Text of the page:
How to deal with a class that won't shut up?

Discussion in 'Elementary Education' started by jpablot, Sep 24, 2013.

  1. jpablot

    jpablot Rookie

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    Sep 24, 2013

    Ok so my clase is becoming completely obnoxious. They act like kindergarteners and they are in 5th grade. They never shut up and argue all the time. How do I deal with this at the classroom level?
     
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  3. Cobalt_Waves

    Cobalt_Waves Rookie

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    Sep 24, 2013

    I have a class of ninth graders who are the same. I would even say they are worse than kindergarteners in a lot of cases. Today I assigned detentions, called parents, sent names to admin. I feel more like a prison guard than a teacher in that class. I hate it.
     
  4. raynepoe

    raynepoe Companion

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    Sep 24, 2013

    Same problem, I now have a silent lunch list on my board and I add students who need to practice being quiet. I just hate pulling out my classroom big gun on chit chat....
     
  5. lucybelle

    lucybelle Connoisseur

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    Sep 24, 2013

    It's not about getting them to "shut up" it's about teaching them when is appropriate to talk and when isn't. I have a very talkative 5th grade class and we practice procedures ALL THE TIME. I'll say "turn to page 56 in your books" they talk to much doing it? "Put your books away, let's try this again" and we do it over and over until they know that opening a book does not require talking. Or getting into groups, or walking into the classroom, etc.

    I also have PAT points where if they are quiet and working on their warm up when I come in the classroom, they will get a point. Earn 5 points and they get 5 minutes "Free time".

    I never call on or acknowledge any kid who is not in their seat, quiet, with their hand raised.

    My kids have a 15 minute recess after my class. They eat up my time? I eat up theirs. Every time I have to pause for a minute I make a tally mark on the board, they know that means one minute after class. In silence. If they talk during the punishment time, time starts over. And they know I will happily keep them away from the entire recess with a smile on my face. :) And that's only had to happen once. They don't try me anymore.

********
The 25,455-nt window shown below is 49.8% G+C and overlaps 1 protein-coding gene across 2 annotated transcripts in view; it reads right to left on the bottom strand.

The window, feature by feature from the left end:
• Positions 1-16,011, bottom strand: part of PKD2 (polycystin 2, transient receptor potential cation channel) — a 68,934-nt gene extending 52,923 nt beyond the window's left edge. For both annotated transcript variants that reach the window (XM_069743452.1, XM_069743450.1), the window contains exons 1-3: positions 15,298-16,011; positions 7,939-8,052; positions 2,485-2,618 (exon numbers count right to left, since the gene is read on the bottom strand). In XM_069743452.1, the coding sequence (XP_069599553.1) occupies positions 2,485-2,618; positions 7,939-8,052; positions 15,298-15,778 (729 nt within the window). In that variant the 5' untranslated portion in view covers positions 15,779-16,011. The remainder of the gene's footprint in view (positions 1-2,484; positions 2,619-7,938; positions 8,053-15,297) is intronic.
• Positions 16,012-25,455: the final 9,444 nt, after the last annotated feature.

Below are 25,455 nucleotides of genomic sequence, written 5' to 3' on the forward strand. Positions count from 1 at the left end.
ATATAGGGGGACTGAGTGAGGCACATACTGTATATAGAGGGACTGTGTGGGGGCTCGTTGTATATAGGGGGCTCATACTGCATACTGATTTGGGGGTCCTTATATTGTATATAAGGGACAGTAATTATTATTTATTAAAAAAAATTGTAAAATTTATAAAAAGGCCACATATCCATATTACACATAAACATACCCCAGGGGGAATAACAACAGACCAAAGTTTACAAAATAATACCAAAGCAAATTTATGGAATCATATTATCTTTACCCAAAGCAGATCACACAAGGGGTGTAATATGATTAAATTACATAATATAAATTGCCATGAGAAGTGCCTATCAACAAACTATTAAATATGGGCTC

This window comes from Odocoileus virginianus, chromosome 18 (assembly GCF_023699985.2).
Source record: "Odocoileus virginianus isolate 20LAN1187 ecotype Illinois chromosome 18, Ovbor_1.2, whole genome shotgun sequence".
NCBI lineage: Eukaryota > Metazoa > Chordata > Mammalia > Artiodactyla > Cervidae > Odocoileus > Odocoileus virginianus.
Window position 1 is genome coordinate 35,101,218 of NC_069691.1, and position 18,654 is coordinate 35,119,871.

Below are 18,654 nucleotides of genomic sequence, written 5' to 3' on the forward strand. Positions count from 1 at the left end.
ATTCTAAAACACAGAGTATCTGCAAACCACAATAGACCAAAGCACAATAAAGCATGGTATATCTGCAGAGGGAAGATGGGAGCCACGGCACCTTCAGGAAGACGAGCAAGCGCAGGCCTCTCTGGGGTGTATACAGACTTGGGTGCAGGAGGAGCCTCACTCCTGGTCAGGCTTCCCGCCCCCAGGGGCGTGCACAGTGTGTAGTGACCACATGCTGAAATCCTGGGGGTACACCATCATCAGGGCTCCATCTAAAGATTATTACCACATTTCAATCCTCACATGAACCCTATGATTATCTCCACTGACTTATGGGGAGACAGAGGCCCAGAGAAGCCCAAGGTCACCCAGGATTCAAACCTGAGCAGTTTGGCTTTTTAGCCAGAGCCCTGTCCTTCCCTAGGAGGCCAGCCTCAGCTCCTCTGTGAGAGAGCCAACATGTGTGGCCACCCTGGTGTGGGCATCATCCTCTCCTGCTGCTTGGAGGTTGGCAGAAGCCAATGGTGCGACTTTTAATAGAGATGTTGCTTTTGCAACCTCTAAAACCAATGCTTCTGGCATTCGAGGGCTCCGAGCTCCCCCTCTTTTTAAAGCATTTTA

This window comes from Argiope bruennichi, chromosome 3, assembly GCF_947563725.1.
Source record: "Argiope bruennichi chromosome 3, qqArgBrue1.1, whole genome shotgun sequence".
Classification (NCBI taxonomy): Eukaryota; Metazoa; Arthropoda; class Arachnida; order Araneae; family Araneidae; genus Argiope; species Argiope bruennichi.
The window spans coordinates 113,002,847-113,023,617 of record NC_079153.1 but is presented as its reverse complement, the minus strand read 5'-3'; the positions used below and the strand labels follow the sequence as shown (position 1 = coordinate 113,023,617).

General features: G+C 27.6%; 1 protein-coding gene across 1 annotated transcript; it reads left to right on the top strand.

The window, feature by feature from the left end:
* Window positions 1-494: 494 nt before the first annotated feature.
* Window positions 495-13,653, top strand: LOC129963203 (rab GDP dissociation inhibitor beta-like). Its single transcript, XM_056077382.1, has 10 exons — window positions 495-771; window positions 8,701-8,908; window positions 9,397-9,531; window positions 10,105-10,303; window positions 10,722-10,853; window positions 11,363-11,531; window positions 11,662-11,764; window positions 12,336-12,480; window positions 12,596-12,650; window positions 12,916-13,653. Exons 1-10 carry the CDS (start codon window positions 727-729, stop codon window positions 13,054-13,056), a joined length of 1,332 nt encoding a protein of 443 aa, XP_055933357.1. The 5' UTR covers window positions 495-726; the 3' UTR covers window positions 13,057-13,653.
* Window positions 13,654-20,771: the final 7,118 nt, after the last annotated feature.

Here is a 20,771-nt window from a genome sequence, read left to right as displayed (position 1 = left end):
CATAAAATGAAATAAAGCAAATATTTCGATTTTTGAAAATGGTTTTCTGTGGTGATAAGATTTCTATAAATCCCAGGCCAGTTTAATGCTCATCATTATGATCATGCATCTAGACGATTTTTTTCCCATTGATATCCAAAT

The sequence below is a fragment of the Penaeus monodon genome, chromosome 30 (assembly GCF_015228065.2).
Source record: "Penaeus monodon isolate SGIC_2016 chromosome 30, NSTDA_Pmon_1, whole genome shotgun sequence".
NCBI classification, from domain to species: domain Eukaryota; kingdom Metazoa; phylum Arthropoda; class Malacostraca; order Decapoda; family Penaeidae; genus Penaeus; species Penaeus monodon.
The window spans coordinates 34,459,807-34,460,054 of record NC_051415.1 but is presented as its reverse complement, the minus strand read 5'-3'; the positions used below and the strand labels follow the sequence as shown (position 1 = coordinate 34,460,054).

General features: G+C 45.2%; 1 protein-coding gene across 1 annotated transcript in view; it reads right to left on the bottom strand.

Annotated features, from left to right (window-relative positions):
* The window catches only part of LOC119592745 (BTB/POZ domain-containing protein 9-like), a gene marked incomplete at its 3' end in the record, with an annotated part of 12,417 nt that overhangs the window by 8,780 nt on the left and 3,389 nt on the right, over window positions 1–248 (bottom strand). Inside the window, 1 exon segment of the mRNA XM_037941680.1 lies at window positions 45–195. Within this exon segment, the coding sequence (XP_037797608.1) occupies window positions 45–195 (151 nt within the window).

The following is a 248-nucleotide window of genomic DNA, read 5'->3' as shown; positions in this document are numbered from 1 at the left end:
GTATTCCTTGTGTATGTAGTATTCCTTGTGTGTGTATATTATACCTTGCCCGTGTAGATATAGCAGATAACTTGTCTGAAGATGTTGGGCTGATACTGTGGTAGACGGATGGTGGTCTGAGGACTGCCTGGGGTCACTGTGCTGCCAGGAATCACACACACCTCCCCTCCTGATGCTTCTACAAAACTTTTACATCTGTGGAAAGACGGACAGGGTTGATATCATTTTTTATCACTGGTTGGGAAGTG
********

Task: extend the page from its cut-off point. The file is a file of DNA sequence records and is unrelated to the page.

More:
Kids can be quiet. They just need to be taught how.
     
  6. ChristyF

    ChristyF Moderator

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    Sep 24, 2013

    I do something similar to above. I wear a stopwatch. If I have to stop teaching I start the time. I don't stop it until they are all ready. The time on the stopwatch is how much of their recess time that they owe me, because it equals the teaching time they took from me.
     
  7. MrsC

    MrsC Multitudinous

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    Sep 25, 2013

    I've done the same in the past, Christy. The students were most definitely surprised by the amount of time they were wasting over the course of the day.
     
  8. GemStone

    GemStone Cohort

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    Sep 25, 2013

    Fifth graders should not need that much instruction on being quiet. Yes, they should be taught your specific expectations and procedures, but this is not their first year in school.
     
  9. Ms. I

    Ms. I Maven

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    Sep 25, 2013

    Slam a stack of papers down hard on your desk to let them know you mean business, for a dramatic effect. Then, when they're (hopefully) staring at you in silence, tell them firmly what you expect of them as you circulate the entire room. I did that every once in a while in my subbing days & the rest of the day went pretty well afterward. Let them know you run a tight ship!
     
  10. live

    live Companion

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    Sep 25, 2013

    My kids live off praise, but also need firm consequences. I never continue until they are all quiet and, if needed, pull out my teacher face...the one that stops a kid mid-sentence and makes them shush the other kids. If it's not a big deal because s/he is just clueless at the time, I'll make a stupid joke and move on. They've learned that if I ever have to wait, it only takes time away from their favorite end-of-the-day game. Try to find something that they love and are willing to work for, and use that as your bargaining chip.